But, beyond its successful delivery and opportunity to increase one’s global reputation, hosting the event also gives the chance to achieve some more parochial objectives. These often relate to infrastructure projects that address some long-standing urban challenges: deindustrialisation and economic growth, housing supply or traffic congestion. The fact that new facilities and infrastructure must be designed, built and open for business by the time of the Games brings a focus to planning and financial commitments that might otherwise be lacking. There may have been talk of new metro-rail systems or stadia for years, but in our case, whatever is planned and committed to must be ready by the last week of July 2032.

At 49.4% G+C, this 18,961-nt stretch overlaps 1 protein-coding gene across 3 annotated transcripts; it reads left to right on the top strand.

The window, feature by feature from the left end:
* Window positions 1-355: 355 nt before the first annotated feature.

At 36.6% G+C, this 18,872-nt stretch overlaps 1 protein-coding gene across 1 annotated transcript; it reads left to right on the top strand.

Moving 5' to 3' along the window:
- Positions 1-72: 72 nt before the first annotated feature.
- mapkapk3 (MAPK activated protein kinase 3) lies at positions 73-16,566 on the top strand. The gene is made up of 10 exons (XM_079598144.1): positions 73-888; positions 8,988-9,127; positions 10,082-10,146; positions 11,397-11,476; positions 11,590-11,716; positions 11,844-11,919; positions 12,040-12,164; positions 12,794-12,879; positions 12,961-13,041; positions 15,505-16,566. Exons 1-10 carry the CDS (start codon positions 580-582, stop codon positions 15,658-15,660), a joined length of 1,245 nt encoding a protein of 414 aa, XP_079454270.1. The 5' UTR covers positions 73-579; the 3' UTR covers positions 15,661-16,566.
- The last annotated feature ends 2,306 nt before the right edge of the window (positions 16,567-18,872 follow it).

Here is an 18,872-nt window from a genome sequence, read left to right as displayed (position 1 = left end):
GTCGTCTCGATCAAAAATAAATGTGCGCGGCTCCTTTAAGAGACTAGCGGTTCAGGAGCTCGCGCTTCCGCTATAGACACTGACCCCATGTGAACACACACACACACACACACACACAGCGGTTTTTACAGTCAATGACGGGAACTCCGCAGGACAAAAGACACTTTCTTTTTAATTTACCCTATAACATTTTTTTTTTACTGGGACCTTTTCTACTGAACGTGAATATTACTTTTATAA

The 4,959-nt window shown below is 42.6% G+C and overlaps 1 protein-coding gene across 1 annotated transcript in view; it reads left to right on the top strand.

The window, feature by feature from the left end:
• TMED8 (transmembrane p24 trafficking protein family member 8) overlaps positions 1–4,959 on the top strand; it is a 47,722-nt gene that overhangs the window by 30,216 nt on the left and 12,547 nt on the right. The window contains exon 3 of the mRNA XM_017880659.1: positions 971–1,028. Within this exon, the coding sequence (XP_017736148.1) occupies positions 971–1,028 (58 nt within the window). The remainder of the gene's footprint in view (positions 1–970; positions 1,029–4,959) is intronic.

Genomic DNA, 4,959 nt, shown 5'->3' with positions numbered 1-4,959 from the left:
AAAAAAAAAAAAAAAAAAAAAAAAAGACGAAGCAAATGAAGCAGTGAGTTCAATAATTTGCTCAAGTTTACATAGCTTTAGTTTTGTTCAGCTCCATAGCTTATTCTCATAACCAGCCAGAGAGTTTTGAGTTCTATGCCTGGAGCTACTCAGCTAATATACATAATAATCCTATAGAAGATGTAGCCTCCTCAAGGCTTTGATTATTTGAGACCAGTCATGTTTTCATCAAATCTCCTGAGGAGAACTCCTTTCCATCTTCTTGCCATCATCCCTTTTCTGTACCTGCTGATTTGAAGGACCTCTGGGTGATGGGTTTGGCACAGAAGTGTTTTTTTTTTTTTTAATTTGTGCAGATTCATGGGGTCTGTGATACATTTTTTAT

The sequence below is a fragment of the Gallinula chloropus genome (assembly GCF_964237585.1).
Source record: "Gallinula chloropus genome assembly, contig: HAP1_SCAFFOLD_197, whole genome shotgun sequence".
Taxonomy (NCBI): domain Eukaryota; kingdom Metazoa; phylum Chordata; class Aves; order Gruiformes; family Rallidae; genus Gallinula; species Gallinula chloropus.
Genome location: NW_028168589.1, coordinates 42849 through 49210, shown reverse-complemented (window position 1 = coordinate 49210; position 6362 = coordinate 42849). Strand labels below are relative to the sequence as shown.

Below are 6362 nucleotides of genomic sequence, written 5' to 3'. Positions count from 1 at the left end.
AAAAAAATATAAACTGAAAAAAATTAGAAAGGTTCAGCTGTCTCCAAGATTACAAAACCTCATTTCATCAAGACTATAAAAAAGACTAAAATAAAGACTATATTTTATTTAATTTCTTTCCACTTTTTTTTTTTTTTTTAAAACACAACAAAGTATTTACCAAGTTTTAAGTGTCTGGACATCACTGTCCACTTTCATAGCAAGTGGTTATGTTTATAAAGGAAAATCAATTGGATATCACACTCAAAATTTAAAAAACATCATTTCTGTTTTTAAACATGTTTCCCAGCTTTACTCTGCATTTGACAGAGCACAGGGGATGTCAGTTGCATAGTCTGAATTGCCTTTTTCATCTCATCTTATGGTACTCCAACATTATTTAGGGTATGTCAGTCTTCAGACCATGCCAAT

It is sometimes said that winning the right to host a major sporting event has three possible impacts on investment in facilities and other infrastructure: it secures investment that might not otherwise have occurred at all; it brings it forward in time to meet the deadlines mentioned above; and it enlarges or amplifies investment commitments already made.
Of course, all of this investment occurs in particular places and presents opportunities for place-making and place enhancement. In some cases, these enhancements will be very localised: a stadium might be rebuilt and served by a new metro-station, creating a new destination, accessible by public transport and a substantially improved public realm. In others, a cluster of facilities might be built, again served by improved public transport that helps create a precinct with a new identity and significance within the city as a whole.